Mark 9:24

Posts Tagged ‘Heresy’

Heresy, that wayward righteousness

In Lay Meditations on September 16, 2012 at 6:18 am

At the core of many heresies [1], if not the spark or the first impulse, there is some understandable, and sometimes laudable, wish. Though all heresies distort some truth at the cost of others, some simplify the truth while others exaggerate a truth. What man tired of mystery isn’t tempted to want a simpler truth better understood, and what man enamored with a point of truth is not tempted to ignore other truths for the sake of his beloved?

Righteousness brings conviction, which can be a good, so long as it is applied evenly; no man with in the cancer of self-righteousness convicts oneself.

Today, simplification of divine truth is sometimes called modernism. Laughingly so, it must be hoped — accommodationists, seeking to smooth out the hard teachings of the church with a wink or a shrug, have haunted the Church in every age [2], right back to the Arians [3]. Because these Sadducees let fashion or politeness trump truth for the sake of peace, they forget the truth which sustains them; therefore, this sect dies and is forgotten [4].

More sympathetic by far, and more dangerous, is the love of truth. It is not for the hatred of the Church or Christ or the truth that a really dangerous heresy arises, but by obsession with a truth at the cost of others. Not only this, but often it is the same love of truth and hatred of scandal which causes the most lingering schisms from the Church. Take these three: In the early Church was Donatism, in the Middle Ages were the reformers, and in this age exists some forms of traditionalism [5].

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Gravitas, the light of the Son

In Armchair Apologetics, Dramatic Retellings on April 14, 2012 at 9:54 pm

What is our Christian innovation but good, clear authority? We owe no allegiance to any king before God, and after God we each owe allegiance to some other king, endowed by God with a limited right to command us. Curiously alone among the faiths, we unmistakably recognize Him as a benevolent authority commanding clearly.

If you did find God, it's because He led you to Him.

With its kind of authority claim, Christianity stands alone. Polytheists of all stripes vary wildly even within their stripe, as the faith always comes down to individual gurus or individual versions of Mars or Jupiter. New Age crystal gazers and certain pagans posit a vague benevolence, but it is a life-force we command and harness. Chinese ancestor worship doesn’t fit, for dead men tell no tales. Buddhists as such lack a loving King.  Jerusalem the dispersed and Mecca the confused, elder brothers and younger cousins of a sort, do not speak as clearly as Rome.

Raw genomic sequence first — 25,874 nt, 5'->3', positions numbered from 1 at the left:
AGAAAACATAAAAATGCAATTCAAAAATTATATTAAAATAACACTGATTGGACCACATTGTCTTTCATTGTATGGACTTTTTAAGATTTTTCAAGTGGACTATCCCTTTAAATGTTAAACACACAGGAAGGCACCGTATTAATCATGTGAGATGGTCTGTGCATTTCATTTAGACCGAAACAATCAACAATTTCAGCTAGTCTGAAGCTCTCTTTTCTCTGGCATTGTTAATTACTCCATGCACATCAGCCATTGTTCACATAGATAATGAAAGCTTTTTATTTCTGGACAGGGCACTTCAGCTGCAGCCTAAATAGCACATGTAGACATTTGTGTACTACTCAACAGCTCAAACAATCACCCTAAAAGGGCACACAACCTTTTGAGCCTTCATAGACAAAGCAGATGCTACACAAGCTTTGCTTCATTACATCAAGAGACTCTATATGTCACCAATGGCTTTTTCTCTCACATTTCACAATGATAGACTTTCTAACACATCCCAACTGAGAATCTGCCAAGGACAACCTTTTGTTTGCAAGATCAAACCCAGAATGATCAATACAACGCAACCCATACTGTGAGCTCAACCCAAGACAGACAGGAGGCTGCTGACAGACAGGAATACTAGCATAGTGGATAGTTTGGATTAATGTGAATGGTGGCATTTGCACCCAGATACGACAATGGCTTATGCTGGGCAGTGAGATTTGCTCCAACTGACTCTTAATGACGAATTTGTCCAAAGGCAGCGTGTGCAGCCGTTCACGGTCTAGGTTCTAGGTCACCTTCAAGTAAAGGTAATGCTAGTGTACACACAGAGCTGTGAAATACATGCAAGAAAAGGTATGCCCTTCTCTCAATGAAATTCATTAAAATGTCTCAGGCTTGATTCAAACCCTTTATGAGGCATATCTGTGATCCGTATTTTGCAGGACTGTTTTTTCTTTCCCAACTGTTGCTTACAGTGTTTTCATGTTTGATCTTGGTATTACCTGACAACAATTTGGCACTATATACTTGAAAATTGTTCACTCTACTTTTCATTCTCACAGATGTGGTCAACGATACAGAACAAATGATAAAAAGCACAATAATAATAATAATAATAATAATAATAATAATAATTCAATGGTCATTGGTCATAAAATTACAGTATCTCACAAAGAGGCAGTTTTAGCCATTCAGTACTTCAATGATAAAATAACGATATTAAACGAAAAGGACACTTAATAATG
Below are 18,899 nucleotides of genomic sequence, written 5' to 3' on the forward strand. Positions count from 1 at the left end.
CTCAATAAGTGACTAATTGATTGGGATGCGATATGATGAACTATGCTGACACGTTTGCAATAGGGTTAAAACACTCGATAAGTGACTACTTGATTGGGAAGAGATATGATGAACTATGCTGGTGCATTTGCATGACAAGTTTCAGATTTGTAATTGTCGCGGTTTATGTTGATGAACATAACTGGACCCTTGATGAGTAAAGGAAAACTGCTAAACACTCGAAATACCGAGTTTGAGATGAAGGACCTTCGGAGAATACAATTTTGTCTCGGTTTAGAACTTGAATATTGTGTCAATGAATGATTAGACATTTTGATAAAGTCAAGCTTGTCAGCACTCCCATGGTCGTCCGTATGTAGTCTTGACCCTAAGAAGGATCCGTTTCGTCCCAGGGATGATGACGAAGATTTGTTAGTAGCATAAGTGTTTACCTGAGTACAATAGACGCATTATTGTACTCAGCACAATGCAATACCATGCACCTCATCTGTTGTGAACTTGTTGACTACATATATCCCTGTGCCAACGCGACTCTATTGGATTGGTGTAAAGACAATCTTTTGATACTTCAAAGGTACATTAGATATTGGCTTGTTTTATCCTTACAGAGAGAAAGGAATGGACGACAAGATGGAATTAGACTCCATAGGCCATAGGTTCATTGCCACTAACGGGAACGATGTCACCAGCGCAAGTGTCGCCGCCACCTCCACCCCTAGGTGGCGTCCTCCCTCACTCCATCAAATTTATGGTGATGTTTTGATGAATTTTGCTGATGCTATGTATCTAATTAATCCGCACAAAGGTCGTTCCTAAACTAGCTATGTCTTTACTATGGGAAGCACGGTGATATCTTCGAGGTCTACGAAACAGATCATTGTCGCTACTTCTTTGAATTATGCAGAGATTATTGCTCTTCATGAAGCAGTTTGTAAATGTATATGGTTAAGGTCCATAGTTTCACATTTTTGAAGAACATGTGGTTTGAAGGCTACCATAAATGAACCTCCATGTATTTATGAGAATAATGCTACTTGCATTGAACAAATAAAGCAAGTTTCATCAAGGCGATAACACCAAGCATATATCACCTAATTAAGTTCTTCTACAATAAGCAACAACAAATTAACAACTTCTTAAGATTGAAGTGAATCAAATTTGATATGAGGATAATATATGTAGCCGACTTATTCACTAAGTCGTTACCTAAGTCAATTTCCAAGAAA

That God, at the end of a brief sojourn while having his glorified Resurrection body, would as his last act appoint an office manager and a supervisory staff of eleven is remarkably audacious, even novel.  On a moment’s reflection, the practicality of this thing reveals, as in the satisfying click of a lightswitch, a wryness about God. Of course that’s the right way to do it, say the pagans, why didn’t anyone think of it before? 

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Countering heresy

In Lay Meditations on July 24, 2011 at 1:45 am

We cannot explain why orthodoxy wins over heresy by appealing to the iron heel. If the Church ever crushed opposition, proponents of this view citing the relatively bloodless Inquisition and more sophisticated critics citing the crusade against the essentially anarchist Cathars, it is not the pattern. For example, over the Arians, who had full state support, orthodoxy prevailed through the martyrdom of the again-oppressed Christians. Against the lies of the Eastern bloc governments, Christianity flourished in defiance.

Only in the sense of the eventual victor is orthodoxy a history of the winners.

I do not say that Christian truth is and always has been oppressed — as ignored as it may be from time to time — nor do I attempt to justify the Inquisition, but rather I say that reality is not nearly so simple than the “iron heel” hypothesis.

To go farther we must define our terms: Orthodoxy translates as “right belief,” and so the opposed, heresy, is “wrong belief.” More specifically, heresy is “undue emphasis of a certain portion or aspect of doctrine at the expense of another.” Heresy is, essentially, deception. As with all lies — and all evil things — it begins with a truth and twists or inflames that truth beyond its proper portion. It is obsession, very soon paired with denial of ecclesial authority, and, I believe, motivated more by a desire for originality or worldly fame than for truth. On the simple level of falsehood, heresy is already grave matter.

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